Hip replacement surgery

What you need to know before joint replacement surgery.
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01 .Joint replacement devices


Given the recall of faulty joints implanted in thousands of patients, we investigate the true price of prosthetics.

We look at:

If you’re waiting for hip or knee replacement surgery, you may end up serving as a guinea pig for prosthetic devices that haven’t been clinically tested. And the device fitted can differ depending on your surgeon and hospital and whether you are a private or public patient.

These issues were highlighted in a Senate inquiry in late 2011 that looked into a recent medical scandal. Between 2004 and 2009, 5500 Australian patients were implanted with two now-recalled DePuy hip replacement devices. 

To date, up to 13% of those patients needed revision surgery to replace the faulty prosthesis, more than double than for hip replacement devices generally – and those figures are expected to go up. 

For more information about therapies, see General health.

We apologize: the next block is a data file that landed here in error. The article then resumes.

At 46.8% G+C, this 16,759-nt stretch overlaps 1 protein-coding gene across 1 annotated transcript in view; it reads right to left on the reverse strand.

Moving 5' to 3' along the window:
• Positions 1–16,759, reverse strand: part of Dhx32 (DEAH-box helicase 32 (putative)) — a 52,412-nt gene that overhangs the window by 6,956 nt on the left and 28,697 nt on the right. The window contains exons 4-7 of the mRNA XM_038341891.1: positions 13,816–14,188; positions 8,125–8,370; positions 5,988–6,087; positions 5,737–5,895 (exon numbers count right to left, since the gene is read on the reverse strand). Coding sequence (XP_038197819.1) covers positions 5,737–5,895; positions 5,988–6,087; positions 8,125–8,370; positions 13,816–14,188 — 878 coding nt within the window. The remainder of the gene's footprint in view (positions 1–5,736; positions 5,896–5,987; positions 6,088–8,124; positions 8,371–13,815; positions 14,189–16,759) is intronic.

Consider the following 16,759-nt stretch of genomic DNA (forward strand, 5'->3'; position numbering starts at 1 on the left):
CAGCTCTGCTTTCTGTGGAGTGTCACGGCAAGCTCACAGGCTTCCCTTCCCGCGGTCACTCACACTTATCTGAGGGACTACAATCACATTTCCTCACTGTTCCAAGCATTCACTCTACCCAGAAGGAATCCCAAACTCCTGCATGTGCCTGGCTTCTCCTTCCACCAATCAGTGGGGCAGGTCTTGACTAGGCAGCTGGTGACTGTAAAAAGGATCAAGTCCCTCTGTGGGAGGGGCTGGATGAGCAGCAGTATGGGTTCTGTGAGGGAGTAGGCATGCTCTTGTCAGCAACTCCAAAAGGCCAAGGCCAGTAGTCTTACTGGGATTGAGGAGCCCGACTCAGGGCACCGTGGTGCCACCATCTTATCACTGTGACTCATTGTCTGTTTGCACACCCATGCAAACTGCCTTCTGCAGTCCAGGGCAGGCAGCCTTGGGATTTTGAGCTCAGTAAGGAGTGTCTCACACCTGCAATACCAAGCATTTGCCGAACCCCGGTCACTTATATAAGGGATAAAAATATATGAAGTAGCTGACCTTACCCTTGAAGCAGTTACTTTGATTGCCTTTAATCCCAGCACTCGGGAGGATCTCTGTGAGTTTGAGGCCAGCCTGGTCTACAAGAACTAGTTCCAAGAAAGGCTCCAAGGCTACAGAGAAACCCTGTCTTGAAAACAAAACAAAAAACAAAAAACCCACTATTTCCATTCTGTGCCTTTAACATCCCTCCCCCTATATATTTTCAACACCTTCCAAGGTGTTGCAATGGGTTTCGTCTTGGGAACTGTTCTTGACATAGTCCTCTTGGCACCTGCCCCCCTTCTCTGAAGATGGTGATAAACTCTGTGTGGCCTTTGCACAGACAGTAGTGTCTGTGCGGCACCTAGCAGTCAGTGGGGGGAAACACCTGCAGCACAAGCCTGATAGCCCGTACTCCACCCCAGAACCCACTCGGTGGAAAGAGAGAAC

CHOICE verdict

The Senate inquiry and several other regulatory reviews currently being implemented should go some way toward improving TGA processes. 

However, several important issues, such as a lack of registries like the National Joint Replacement Registry (NJRR) for many other devices, have not yet been addressed. The effects of shortcomings can be seen in the recent case of the PIP breast implants where no registry like the NJRR exists.

CHOICE wants consumers to be given comprehensive information about the devices selected for them. Only then can you make an informed decision and know whether the device has any track record worth knowing about.

The need for clinical testing

Last year’s Senate inquiry into medical devices asked the Therapeutic Goods Administration (TGA) to change the way it lists new prostheses in Australia – and for good reason. 

Currently, no clinical testing is needed for the TGA to list a hip or knee replacement device in Australia. In approving the DePuy devices, the TGA relied on British information, based on laboratory testing. In the US, one of the DePuy devices couldn’t be listed without clinical testing, but this trial was abandoned and DePuy subsequently withdrew its application for listing.

Between 2003 and 2007, 260 new devices for hip and knee replacement surgery were released in Australia, according to the National Joint Replacement Registry (NJRR), which tracks the performance of hip and knee prosthetics in this country.